In fall 2020, Guerguis led a collaborative design studio and research, entitled Super Resilient. The research was developed in response to demands of school buildings in regions susceptible to natural disasters and sought to provide resilient, affordable and environmentally sustainable solutions. Each year, schools damaged by natural disasters across the world leave hundreds of thousands of students with no access to education, and coupled with poverty, many schools are forced to close.
Guerguis’s work incorporated key partnerships, including with UT students in the National Organization of Minority Architecture Students East Tennessee Chapter, as well as the Hlauleka school in Chokwe, Mozambique. The school was founded in 2008 by South Africa native Sybil Baloyi to provide permanent shelter and education to children orphaned by war, famine or natural disasters. In 2019, the school was hit by cyclone Ida, causing flood damage.
Guerguis partnered with Baloyi to research and design resilient solutions. In the advanced graduate Architecture studio, Guerguis’s students collaborated with Baloyi and an international team and applied feedback from local Chokwe residents to develop a flood-resistant master plan for the Mozambique school. Download a PDF depicting the studio’s work and results.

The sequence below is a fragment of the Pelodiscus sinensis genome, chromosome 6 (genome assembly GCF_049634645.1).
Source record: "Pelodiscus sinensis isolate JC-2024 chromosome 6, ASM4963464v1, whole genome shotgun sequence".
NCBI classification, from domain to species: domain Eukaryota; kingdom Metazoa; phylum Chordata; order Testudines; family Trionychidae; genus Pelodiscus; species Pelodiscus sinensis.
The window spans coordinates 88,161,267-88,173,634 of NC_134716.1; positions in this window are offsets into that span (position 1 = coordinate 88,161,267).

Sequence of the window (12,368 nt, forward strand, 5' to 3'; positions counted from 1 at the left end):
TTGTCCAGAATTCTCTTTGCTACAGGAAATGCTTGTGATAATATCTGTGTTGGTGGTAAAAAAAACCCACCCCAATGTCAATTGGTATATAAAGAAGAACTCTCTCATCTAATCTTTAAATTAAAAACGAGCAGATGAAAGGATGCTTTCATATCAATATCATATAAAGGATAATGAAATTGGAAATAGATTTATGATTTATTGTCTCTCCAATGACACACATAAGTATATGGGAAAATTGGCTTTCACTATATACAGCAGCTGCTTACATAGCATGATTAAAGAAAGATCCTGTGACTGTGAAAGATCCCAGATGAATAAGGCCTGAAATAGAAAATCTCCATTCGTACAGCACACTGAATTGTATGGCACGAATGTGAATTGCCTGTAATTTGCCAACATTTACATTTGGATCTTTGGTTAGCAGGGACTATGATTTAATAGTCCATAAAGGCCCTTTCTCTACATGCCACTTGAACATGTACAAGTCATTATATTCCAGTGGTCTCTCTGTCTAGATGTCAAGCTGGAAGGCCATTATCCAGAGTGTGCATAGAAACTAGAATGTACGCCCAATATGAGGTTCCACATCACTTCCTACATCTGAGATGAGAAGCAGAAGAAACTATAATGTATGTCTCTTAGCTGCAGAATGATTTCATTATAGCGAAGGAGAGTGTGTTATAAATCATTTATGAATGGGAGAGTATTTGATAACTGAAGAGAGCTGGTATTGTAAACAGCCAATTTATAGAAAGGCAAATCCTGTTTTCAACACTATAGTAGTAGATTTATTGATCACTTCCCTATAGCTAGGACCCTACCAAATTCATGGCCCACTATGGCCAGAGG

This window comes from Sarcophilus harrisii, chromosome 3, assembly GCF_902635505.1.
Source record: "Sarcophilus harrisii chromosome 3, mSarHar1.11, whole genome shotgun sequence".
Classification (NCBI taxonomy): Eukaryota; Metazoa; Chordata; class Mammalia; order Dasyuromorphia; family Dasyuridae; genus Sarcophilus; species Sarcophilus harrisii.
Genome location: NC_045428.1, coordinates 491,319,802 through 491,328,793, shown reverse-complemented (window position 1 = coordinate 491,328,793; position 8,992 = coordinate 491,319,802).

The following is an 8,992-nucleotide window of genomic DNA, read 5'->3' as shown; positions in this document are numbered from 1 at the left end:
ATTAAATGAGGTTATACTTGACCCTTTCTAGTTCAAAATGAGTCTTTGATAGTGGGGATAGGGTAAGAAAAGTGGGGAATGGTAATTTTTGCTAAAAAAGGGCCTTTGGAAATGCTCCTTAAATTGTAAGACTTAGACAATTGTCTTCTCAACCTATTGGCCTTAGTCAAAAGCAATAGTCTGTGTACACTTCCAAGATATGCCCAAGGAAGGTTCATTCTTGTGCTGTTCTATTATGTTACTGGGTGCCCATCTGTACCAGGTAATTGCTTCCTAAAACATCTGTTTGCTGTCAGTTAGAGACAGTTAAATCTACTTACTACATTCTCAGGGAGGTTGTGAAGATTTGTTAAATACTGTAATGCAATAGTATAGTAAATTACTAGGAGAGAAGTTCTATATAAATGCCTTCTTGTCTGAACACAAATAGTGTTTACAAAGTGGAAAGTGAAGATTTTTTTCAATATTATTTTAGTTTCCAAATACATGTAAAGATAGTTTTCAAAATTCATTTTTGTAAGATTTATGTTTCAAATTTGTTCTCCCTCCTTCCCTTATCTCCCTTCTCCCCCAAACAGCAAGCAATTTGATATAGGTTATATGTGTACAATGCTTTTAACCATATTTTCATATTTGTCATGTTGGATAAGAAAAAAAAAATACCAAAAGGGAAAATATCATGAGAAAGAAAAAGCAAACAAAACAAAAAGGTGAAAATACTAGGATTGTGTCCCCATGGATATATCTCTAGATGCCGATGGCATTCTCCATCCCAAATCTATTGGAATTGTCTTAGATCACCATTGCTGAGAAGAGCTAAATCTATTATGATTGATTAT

“This project can be considered as the first step toward a novel, fully integrated approach to construction driven by the material economy of flood-resistant school buildings in regions susceptible to natural disasters,” Guerguis said. “I am truly grateful for this recognition given by ACSA. Working with talented and motivated students who wanted to make a difference and fill a real need was one of the most rewarding experiences. We plan to continue our contribution, and I hope that this will be the beginning of many collaborations in the future to offer ways to work with communities where their needs are prioritized while helping in designing and building sustainable projects,” he said.
ACSA’s Architectural Education Awards “honor architectural educators for exemplary work in areas such as building design, community collaborations, scholarship, and service. The award-winning professors inspire and challenge students, contribute to the profession’s knowledge base, and extend their work beyond the borders of academia into practice and the public sector,” according to the ACSA website.